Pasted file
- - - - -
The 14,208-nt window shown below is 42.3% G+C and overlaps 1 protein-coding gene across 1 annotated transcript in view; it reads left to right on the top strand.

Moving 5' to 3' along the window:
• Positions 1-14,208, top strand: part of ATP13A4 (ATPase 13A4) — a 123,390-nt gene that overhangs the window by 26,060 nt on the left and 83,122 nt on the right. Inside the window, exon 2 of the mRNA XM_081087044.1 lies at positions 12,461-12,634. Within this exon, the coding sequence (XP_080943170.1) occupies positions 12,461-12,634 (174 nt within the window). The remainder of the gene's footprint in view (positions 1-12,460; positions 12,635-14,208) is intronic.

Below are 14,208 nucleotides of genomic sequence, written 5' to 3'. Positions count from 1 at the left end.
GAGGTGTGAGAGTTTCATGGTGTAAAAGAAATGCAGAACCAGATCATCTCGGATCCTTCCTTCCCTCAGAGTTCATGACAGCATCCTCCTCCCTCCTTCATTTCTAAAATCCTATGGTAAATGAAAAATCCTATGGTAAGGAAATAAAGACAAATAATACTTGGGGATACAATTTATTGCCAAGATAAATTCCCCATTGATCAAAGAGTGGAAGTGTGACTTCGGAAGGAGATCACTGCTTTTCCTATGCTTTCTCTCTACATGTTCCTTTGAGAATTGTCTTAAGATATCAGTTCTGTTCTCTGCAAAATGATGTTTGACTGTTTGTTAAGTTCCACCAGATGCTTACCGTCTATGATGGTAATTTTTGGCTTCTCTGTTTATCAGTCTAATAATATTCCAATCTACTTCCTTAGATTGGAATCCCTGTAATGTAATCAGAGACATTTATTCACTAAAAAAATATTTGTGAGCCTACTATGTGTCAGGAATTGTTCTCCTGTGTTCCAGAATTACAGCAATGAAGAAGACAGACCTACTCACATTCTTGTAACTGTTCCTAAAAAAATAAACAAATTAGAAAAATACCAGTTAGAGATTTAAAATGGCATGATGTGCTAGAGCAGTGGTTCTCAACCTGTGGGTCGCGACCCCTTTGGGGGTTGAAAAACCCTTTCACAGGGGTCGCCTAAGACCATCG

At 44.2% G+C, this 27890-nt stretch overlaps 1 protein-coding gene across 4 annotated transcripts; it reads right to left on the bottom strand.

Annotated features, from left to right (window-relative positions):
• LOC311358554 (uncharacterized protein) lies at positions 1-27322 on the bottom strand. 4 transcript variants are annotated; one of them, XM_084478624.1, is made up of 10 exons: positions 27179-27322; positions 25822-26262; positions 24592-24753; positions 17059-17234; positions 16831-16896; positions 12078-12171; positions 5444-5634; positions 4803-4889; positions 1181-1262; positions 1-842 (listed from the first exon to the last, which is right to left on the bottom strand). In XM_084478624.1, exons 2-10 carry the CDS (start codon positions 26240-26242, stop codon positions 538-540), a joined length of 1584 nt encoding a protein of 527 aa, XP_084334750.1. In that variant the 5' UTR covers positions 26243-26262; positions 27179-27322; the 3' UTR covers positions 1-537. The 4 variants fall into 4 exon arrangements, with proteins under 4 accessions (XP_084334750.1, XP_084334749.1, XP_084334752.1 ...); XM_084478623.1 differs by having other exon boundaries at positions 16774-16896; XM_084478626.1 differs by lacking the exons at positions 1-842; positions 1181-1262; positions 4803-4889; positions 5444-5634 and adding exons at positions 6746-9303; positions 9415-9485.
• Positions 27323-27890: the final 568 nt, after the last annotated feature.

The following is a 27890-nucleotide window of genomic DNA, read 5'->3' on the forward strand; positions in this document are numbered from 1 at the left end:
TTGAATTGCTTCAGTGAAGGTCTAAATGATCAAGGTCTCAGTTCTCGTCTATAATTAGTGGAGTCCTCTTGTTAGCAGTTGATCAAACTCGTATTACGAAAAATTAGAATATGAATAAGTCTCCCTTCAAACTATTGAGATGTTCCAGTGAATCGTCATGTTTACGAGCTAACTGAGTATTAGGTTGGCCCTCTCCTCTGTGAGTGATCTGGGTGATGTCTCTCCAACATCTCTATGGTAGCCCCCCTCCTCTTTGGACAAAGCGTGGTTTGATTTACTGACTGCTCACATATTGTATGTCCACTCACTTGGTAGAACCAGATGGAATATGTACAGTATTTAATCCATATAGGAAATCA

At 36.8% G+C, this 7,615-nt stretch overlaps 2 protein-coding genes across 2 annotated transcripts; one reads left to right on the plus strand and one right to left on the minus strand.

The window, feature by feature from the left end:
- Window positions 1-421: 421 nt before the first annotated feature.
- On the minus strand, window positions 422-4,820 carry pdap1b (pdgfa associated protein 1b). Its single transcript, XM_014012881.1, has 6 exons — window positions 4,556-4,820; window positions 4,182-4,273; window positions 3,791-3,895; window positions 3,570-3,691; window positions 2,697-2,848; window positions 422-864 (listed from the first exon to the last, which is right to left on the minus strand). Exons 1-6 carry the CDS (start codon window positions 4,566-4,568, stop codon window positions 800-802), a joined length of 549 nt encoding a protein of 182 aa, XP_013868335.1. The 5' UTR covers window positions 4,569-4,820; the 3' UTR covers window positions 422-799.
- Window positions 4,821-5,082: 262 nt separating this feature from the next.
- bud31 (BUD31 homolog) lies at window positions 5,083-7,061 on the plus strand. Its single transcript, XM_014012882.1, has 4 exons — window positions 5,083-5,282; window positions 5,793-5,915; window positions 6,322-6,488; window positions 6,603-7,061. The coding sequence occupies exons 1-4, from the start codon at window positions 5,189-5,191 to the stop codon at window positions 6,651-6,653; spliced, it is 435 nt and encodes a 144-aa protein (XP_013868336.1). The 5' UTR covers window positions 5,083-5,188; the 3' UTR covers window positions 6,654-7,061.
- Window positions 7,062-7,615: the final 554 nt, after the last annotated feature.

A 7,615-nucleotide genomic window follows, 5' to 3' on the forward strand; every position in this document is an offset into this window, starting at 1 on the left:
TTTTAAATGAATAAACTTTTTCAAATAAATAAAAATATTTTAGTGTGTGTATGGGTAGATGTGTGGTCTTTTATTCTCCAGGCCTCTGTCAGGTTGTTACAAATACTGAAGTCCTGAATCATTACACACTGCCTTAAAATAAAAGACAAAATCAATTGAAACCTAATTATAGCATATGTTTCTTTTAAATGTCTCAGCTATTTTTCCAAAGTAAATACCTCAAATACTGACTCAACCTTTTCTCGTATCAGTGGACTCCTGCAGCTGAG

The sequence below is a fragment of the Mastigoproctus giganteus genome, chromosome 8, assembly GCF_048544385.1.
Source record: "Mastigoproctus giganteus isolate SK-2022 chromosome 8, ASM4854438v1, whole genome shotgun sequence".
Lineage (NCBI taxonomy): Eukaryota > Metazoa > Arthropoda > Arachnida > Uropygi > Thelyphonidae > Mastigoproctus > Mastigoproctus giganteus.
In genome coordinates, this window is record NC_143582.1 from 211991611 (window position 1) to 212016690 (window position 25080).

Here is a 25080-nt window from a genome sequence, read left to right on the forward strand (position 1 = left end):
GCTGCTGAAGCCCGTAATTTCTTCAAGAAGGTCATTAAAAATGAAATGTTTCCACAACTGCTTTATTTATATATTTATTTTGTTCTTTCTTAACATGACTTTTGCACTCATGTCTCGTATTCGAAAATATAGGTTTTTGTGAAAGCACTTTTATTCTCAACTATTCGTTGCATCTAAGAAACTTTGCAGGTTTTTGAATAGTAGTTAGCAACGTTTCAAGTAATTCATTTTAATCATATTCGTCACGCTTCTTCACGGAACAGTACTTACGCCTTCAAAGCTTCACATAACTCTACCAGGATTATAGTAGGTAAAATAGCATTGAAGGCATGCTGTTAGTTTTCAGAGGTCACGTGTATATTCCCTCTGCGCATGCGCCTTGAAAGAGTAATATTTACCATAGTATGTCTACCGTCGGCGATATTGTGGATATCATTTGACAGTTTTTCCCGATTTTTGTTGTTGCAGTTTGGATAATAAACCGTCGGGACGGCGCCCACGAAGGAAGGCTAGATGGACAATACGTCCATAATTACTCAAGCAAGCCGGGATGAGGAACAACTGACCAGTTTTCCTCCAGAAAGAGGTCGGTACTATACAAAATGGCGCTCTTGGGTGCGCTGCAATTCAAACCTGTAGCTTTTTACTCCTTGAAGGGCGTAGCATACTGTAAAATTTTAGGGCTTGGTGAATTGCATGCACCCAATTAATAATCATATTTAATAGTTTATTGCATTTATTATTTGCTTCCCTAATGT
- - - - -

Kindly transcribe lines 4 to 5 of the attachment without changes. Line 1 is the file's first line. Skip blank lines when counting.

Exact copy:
Below are 14,208 nucleotides of genomic sequence, written 5' to 3'. Positions count from 1 at the left end.
GAGGTGTGAGAGTTTCATGGTGTAAAAGAAATGCAGAACCAGATCATCTCGGATCCTTCCTTCCCTCAGAGTTCATGACAGCATCCTCCTCCCTCCTTCATTTCTAAAATCCTATGGTAAATGAAAAATCCTATGGTAAGGAAATAAAGACAAATAATACTTGGGGATACAATTTATTGCCAAGATAAATTCCCCATTGATCAAAGAGTGGAAGTGTGACTTCGGAAGGAGATCACTGCTTTTCCTATGCTTTCTCTCTACATGTTCCTTTGAGAATTGTCTTAAGATATCAGTTCTGTTCTCTGCAAAATGATGTTTGACTGTTTGTTAAGTTCCACCAGATGCTTACCGTCTATGATGGTAATTTTTGGCTTCTCTGTTTATCAGTCTAATAATATTCCAATCTACTTCCTTAGATTGGAATCCCTGTAATGTAATCAGAGACATTTATTCACTAAAAAAATATTTGTGAGCCTACTATGTGTCAGGAATTGTTCTCCTGTGTTCCAGAATTACAGCAATGAAGAAGACAGACCTACTCACATTCTTGTAACTGTTCCTAAAAAAATAAACAAATTAGAAAAATACCAGTTAGAGATTTAAAATGGCATGATGTGCTAGAGCAGTGGTTCTCAACCTGTGGGTCGCGACCCCTTTGGGGGTTGAAAAACCCTTTCACAGGGGTCGCCTAAGACCATCG